One concept to get you more connected to the here and now and stir up feelings of awareness and appreciation is ‘mindfulness’. Mindfulness is the ability to pay attention to the events in your life in a non-judgmental and open way. It is about making contact with yourself and the world around you, including the people in it. Mindfulness is not just about going inside to notice what is there, but also about connecting with where you are and who you are with - right now in the present moment.
Mindfulness allows us to be aware of our thoughts, feelings and behavior just as they are. When we are mindful, we are no longer stuck in our automatic reactions. It helps us accept things we cannot change as well as allowing us greater flexibility and freedom. The paradox is that as we practice watching our thoughts come and go without reacting, they slowly lose control over us. We gently but firmly bring our awareness and focus back to a place of our choice. In so doing, we create a desired state of being.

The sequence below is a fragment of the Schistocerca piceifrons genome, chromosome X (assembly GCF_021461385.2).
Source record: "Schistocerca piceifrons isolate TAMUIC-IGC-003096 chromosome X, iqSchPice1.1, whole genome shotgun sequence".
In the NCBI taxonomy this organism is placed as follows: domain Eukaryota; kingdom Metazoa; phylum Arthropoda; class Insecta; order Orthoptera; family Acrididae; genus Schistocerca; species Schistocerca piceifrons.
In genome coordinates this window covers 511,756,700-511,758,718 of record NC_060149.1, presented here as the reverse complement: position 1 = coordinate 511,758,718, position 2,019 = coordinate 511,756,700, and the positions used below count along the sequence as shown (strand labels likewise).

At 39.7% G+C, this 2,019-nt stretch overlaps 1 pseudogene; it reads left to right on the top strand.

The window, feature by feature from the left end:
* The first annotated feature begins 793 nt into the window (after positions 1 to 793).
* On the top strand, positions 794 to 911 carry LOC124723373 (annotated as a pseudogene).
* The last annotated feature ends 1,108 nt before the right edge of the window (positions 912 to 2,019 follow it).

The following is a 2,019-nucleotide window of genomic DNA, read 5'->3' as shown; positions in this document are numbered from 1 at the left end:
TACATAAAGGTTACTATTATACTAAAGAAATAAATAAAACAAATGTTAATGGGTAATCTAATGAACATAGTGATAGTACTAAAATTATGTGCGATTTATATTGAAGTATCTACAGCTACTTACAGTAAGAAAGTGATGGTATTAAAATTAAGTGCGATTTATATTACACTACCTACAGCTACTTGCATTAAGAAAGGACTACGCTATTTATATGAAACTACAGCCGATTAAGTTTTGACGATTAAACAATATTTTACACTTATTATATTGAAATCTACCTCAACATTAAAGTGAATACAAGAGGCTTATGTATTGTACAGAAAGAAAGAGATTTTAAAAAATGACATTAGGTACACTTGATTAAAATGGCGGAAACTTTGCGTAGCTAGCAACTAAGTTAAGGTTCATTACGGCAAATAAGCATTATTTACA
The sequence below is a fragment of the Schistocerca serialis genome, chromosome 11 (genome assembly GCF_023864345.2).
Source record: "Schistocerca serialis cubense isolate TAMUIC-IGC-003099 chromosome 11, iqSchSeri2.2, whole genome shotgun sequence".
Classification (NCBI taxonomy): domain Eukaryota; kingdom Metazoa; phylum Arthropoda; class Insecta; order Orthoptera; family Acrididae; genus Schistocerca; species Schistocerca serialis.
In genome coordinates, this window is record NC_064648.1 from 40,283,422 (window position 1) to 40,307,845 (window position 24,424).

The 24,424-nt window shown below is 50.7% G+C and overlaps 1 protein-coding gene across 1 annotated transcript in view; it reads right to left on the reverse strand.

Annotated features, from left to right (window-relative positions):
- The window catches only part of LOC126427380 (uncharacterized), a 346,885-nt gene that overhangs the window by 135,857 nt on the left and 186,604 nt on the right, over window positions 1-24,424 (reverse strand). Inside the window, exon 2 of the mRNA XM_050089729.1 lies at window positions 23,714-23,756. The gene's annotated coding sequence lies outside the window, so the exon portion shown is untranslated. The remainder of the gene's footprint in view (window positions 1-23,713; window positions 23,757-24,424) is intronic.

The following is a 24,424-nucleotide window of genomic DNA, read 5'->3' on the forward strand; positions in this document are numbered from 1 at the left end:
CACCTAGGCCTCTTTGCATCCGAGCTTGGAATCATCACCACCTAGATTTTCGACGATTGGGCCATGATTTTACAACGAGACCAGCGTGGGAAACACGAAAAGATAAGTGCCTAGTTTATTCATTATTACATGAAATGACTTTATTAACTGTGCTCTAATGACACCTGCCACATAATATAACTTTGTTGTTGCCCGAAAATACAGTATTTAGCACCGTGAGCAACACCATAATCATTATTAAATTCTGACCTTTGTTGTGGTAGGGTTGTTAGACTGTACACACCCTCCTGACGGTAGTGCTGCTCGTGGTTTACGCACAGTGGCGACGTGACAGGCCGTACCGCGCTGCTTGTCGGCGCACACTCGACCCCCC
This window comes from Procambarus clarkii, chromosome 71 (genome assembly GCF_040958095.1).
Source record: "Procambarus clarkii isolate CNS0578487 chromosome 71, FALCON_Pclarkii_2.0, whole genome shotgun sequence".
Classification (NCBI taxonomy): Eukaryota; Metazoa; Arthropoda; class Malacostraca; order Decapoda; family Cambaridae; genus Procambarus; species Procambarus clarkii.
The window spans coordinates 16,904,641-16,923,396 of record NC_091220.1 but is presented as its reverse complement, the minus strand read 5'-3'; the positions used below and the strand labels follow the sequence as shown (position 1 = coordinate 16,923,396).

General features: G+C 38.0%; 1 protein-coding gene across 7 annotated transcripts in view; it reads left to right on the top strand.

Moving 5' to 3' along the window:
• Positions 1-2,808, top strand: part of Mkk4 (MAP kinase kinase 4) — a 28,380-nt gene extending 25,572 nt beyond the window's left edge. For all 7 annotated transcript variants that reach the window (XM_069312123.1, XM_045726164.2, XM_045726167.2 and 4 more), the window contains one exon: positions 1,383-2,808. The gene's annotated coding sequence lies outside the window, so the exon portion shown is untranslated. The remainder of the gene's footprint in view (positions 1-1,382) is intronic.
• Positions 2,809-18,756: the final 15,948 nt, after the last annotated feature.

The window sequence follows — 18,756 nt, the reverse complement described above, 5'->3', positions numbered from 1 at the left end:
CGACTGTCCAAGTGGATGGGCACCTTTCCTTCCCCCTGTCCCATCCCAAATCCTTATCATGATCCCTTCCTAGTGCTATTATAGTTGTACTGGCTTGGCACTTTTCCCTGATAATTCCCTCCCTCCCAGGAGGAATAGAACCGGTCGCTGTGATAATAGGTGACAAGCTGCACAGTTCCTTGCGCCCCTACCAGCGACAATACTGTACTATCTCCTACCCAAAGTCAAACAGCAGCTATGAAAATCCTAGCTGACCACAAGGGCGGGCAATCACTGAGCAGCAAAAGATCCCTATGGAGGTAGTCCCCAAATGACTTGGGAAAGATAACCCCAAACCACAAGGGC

You don’t need a formal meditation practice to experience mindfulness. In fact, research by Jon Kabat-Zinn and his colleagues at UMASS Medical Center in 2005 found that “moments of mindfulness” were highly effective at creating the physiological and psychological benefits of meditation and relaxation. Across your work day you can invoke moments of mindfulness by trying these seemingly simple practices: take a moment and take an easy breath in and an easy breath out - just noticing without judgment your sensations, feelings and thoughts.